Different collagenase delivery for Dupuytren disease in public hospitals Different delivery of collagenase

Main Article Content

Jessca A Paynter
Vicky Tobin
James CS Leong
Warren Matthew Rozen
David J Hunter-Smith

Keywords

microbial collagenase, dupuytren contracture, collagenases, treatment outcome, patient reported outcome measures

Abstract

Background: The delivery protocol of collagenase Clostridium histolyticum (collagenase) injection for Dupuytren’s disease is variable, due to limited evidence for any one approach and widespread ‘off-label’ delivery occurring in Australia. As such, this preliminary study aimed to assess whether different collagenase delivery protocols for treating Dupuytren’s disease have an impact on effectiveness and safety. It was hypothesised that different collagenase delivery would affect outcomes.


Methods: This preliminary, prospective study included a consecutive cohort of adult patients with Dupuytren’s disease being treated with collagenase within two Australian public hospitals to determine whether different collagenase delivery protocols impact on effectiveness and safety. The therapeutic effect was measured objectively using the total passive extension deficit (TPED), clinical success and clinical improvement. Three patient-reported outcome measures (PROMs) were used: Unité Rhumatologique des Affections de la Main (URAM), the Southampton Dupuytren’s Scoring Scheme and the Canadian Occupational Patient-Specific Functional Scale (PSFS).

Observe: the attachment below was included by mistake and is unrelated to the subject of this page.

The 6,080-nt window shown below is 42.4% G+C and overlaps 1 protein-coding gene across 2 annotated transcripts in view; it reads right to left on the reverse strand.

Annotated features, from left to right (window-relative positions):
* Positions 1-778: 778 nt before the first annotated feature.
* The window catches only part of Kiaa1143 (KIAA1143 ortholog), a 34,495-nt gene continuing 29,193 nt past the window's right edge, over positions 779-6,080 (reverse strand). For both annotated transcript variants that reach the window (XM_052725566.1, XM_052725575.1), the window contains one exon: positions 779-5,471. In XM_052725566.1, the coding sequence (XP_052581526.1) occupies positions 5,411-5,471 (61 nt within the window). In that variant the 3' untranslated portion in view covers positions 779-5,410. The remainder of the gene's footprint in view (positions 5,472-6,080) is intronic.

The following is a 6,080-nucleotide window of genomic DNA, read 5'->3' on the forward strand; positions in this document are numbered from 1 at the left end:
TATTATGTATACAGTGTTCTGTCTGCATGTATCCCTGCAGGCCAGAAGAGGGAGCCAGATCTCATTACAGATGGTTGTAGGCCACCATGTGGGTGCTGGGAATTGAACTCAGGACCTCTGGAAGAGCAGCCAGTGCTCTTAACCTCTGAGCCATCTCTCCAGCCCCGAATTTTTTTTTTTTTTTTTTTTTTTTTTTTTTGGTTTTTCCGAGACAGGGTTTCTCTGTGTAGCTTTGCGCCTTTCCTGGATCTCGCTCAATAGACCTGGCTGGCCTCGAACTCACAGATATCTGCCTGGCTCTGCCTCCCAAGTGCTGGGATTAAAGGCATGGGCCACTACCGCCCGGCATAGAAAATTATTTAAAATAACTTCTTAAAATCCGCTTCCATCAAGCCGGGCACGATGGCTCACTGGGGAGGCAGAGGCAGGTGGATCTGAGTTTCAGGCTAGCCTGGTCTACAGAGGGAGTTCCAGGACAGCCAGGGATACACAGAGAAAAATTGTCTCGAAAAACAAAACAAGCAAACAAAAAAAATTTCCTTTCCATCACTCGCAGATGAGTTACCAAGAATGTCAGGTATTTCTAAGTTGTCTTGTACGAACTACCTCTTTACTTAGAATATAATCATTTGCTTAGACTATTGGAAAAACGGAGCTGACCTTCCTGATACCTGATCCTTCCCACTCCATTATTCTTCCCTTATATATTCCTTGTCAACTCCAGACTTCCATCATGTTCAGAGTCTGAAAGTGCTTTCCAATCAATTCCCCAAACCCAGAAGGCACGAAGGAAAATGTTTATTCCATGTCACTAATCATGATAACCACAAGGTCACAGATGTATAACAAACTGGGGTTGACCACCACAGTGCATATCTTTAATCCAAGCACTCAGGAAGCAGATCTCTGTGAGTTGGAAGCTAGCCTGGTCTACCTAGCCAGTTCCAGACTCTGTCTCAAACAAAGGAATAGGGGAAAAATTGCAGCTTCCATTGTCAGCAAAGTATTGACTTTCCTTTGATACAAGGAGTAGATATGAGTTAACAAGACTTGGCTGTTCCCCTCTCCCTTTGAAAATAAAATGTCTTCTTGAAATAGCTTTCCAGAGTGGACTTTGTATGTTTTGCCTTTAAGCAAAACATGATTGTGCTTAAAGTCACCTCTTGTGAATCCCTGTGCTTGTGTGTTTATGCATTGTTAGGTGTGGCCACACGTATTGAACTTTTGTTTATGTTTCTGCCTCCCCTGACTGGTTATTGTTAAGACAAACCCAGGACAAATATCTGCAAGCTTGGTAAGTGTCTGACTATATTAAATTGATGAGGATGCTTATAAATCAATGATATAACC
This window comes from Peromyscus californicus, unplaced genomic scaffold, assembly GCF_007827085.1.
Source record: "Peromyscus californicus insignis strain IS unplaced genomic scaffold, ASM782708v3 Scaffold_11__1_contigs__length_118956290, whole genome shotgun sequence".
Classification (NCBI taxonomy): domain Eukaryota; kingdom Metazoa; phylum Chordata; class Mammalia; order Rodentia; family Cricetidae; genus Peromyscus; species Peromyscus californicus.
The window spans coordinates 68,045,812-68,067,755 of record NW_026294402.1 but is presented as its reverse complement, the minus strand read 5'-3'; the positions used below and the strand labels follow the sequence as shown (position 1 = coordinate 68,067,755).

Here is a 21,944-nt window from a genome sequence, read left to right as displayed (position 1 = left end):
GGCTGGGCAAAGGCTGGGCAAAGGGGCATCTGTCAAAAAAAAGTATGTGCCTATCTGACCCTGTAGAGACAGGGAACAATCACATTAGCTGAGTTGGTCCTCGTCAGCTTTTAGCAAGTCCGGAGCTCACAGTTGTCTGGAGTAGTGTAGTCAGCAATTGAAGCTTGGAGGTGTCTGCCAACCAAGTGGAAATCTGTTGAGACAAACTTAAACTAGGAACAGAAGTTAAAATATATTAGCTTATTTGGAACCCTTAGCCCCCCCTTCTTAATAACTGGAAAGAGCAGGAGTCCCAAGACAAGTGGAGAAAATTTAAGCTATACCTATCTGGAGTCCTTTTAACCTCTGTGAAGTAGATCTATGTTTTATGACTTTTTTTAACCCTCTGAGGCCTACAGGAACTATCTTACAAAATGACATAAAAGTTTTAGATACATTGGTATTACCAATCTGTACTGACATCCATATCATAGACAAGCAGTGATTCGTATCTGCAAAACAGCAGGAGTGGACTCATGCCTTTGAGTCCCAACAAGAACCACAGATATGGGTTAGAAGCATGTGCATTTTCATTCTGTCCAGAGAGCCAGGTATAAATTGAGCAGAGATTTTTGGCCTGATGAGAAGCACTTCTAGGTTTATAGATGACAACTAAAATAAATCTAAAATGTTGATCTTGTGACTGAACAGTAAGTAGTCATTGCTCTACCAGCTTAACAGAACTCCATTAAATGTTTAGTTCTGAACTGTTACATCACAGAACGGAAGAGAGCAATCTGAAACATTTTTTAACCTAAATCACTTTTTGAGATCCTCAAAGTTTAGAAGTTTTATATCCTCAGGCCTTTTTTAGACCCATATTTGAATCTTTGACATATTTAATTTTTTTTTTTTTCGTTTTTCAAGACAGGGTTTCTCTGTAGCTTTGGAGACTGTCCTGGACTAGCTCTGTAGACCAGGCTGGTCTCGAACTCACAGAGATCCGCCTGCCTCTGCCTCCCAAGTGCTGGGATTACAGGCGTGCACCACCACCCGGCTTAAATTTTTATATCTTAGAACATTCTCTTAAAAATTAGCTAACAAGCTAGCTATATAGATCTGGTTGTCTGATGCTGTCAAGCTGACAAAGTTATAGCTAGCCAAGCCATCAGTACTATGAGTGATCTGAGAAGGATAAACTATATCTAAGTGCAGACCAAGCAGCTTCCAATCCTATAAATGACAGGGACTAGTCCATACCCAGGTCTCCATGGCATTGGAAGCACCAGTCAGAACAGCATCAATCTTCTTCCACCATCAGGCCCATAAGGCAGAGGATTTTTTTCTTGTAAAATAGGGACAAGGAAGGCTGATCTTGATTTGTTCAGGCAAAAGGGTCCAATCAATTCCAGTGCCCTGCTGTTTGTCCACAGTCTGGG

Results: The delivery of collagenase was variable at both clinics. The number of patients treated with collagenase at Institute I and Institute II was 49 and 18, respectively. Clinical success was achieved in 42 per cent of the Institute I and 35 per cent of the Institute II cohort. A statistically significant reduction in all three PROMs was observed for both cohorts. No significant differences between effectiveness or safety was found when comparing the two cohorts.


Conclusion: The delivery of collagenase was variable at Institutes I and II, but these differences did not appear to impact the effectiveness or safety of collagenase delivery.

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